HeadLock : wide-range head pose estimation for low resolution video
Author(s)DeCamp, Philip (Philip James)
Wide-range head pose estimation for low resolution video
Massachusetts Institute of Technology. Dept. of Architecture. Program in Media Arts and Sciences.
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This thesis focuses on data mining technologies to extract head pose information from low resolution video recordings. Head pose, as an approximation of gaze direction, is a key indicator of human behavior and interaction. Extracting head pose information from video recordings is a labor intensive endeavor that severely limits the feasibility of using large video corpora to perform tasks that require analysis of human behavior. HeadLock is a novel head pose annotation and tracking tool. Pose annotation is formulated as a semiautomatic process in which a human annotator is aided by computationally generated head pose estimates, significantly reducing the human effort required to accurately annotate video recordings. HeadLock has been designed to perform head pose tracking on video from overhead, wide-angle cameras. The head pose estimation system used by HeadLock can perform pose estimation to arbitrary precision on images that reveal only the top or back of a head. This system takes a 3D model-based approach in which heads are modeled as 3D surfaces covered with localized features. The set of features used can be reliably extracted from both hair and skin regions at any resolution, providing better performance for images that may contain small facial regions and no discernible facial features. HeadLock is evaluated on video recorded for the Human Speechome Project (HSP), a research initiative to study human language development by analyzing longitudinal audio-video recordings of a developing child. Results indicate that HeadLock may enable annotation of head pose at ten times the speed of a manual approach. In addition to head tracking, this thesis describes the data collection and data management systems that have been developed for HSP, providing a comprehensive example of how very large corpora of video recordings may be used to research human development, health and behavior.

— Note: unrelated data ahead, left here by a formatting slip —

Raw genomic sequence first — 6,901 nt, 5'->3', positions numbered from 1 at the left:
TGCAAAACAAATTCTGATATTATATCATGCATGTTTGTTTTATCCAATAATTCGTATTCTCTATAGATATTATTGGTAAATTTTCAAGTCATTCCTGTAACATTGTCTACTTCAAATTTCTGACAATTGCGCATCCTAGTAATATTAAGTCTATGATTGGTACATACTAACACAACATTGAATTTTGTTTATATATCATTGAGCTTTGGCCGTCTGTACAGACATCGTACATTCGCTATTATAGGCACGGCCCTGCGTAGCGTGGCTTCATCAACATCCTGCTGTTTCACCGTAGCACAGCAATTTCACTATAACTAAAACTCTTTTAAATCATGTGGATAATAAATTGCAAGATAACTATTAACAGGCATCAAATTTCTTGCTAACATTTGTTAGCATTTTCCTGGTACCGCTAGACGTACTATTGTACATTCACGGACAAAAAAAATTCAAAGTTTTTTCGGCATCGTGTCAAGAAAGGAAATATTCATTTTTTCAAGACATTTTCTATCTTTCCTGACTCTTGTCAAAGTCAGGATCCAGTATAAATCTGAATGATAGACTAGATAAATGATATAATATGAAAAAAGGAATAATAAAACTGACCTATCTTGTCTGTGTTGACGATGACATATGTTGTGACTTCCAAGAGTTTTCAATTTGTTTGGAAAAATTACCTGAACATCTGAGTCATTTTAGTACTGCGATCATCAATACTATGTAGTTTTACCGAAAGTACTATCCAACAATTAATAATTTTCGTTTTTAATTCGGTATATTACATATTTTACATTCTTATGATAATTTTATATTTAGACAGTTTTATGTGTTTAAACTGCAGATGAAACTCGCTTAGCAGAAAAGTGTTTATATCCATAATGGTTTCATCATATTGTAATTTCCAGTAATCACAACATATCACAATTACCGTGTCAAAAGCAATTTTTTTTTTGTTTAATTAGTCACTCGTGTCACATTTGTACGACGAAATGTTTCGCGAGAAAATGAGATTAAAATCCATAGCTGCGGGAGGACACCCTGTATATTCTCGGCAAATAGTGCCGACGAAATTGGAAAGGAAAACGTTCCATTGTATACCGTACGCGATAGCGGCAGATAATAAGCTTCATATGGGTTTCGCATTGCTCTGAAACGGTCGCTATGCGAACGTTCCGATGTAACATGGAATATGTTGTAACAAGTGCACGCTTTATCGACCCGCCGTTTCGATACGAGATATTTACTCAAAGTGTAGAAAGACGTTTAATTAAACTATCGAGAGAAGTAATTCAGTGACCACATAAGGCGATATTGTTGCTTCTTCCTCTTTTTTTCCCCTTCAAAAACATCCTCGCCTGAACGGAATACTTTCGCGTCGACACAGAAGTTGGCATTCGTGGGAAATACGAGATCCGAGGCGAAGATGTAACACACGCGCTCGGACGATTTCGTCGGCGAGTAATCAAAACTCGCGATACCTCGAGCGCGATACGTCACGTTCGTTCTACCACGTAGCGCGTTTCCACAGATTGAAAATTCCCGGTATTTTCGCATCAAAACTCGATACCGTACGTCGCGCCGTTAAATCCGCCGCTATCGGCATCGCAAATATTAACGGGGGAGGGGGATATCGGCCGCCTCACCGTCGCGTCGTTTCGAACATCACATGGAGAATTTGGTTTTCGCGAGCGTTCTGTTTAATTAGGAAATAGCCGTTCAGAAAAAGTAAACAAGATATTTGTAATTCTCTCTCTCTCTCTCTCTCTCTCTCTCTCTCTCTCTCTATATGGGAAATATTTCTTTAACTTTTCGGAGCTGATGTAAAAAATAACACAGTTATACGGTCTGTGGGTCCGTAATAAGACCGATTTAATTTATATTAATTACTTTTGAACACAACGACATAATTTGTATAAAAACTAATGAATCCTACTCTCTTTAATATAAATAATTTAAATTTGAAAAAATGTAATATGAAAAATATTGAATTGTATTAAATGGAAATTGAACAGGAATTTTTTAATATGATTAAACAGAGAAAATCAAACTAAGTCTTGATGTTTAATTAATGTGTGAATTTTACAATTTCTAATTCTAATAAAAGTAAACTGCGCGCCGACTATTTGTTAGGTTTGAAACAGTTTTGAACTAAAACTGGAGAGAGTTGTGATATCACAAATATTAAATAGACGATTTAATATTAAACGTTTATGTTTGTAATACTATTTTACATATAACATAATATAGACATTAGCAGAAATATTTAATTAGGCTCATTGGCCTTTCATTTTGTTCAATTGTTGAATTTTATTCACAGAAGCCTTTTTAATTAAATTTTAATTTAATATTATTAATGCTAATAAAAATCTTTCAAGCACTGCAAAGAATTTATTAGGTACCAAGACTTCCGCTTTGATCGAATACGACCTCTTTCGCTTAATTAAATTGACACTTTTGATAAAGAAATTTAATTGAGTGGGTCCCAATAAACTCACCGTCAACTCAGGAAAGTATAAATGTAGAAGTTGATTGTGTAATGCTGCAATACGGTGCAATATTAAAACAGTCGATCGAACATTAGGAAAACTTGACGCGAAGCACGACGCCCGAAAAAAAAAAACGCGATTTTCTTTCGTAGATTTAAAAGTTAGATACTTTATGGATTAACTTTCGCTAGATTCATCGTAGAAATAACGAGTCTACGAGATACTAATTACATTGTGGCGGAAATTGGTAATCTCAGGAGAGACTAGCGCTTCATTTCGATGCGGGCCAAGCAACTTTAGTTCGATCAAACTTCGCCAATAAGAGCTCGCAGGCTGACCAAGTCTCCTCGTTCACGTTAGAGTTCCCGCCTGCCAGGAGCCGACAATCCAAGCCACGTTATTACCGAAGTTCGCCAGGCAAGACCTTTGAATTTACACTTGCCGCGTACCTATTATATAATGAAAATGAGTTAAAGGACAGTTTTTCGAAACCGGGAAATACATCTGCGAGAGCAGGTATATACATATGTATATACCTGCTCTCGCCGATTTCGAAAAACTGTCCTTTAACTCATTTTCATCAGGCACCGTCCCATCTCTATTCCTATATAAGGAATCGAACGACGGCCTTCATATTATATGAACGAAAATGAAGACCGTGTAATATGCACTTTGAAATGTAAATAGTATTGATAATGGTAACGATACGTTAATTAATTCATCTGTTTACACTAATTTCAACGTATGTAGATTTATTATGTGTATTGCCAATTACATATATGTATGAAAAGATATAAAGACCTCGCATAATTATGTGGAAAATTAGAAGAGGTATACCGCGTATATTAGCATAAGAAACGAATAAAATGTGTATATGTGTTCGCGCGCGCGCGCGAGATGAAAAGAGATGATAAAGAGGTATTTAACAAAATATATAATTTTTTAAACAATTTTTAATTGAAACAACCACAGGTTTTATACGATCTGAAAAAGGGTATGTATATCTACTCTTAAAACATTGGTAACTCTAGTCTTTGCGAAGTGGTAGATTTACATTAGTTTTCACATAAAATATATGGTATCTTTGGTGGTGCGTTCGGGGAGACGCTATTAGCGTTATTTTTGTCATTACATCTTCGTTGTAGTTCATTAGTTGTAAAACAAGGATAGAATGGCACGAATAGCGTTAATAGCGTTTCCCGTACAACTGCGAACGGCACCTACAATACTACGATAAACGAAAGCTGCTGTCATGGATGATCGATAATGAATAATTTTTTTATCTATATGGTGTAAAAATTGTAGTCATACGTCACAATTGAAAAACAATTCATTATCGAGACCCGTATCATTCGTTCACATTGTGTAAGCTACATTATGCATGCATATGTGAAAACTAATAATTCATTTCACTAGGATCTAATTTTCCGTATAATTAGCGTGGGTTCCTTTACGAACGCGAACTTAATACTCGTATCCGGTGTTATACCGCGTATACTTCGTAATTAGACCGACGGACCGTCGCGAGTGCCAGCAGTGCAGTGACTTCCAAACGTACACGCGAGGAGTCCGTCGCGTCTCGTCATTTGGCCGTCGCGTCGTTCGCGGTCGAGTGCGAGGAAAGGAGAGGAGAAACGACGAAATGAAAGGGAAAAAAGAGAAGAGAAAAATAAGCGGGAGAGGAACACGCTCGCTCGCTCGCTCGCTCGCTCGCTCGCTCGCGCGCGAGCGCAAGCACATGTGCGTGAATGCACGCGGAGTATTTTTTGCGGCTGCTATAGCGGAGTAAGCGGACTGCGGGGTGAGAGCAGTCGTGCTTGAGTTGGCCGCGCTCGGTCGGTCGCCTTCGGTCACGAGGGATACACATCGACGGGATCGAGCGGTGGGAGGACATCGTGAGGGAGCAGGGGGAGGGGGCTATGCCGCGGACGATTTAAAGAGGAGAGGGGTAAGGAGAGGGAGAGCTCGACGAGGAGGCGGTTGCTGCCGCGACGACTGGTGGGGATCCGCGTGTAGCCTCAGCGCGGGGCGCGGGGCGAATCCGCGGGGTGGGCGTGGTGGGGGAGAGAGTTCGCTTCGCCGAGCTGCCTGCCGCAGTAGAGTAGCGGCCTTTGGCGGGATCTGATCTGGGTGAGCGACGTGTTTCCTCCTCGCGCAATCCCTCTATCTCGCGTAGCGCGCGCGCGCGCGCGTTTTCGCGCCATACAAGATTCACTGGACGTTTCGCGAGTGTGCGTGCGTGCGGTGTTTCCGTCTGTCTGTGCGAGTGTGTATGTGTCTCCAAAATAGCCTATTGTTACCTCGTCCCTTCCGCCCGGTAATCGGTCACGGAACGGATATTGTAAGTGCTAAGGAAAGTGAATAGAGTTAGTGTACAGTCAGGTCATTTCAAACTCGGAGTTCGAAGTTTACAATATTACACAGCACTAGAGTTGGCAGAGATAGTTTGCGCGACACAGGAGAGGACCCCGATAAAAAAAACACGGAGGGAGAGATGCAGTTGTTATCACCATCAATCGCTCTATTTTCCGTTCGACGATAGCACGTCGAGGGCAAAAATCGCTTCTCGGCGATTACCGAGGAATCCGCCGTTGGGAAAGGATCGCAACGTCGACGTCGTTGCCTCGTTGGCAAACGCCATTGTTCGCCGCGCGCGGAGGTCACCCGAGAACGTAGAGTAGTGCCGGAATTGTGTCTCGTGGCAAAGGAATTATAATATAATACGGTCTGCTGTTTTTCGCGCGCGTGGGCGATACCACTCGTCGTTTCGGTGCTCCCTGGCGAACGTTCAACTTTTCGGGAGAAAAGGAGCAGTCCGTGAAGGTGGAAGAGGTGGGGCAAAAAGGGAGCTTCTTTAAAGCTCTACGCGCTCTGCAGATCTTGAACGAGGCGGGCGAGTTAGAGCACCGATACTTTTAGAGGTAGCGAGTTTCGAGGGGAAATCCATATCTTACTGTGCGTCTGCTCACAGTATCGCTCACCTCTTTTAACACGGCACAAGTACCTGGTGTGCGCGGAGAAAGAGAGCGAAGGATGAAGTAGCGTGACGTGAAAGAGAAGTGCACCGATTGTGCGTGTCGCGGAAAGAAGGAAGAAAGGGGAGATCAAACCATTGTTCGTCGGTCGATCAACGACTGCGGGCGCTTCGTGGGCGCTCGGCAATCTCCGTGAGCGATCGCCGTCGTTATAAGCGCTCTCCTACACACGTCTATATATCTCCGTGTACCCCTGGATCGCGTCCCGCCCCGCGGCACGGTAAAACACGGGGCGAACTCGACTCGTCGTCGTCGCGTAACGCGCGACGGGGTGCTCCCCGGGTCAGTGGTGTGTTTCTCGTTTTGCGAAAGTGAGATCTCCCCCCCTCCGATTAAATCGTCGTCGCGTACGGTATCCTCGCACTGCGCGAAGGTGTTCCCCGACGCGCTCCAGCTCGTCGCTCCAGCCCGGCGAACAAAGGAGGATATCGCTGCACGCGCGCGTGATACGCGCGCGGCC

Thesis (S.M.)--Massachusetts Institute of Technology, School of Architecture and Planning, Program in Media Arts and Sciences, February 2008.Includes bibliographical references (p. 85-87).
DepartmentMassachusetts Institute of Technology. Dept. of Architecture. Program in Media Arts and Sciences.
Massachusetts Institute of Technology
Architecture. Program in Media Arts and Sciences.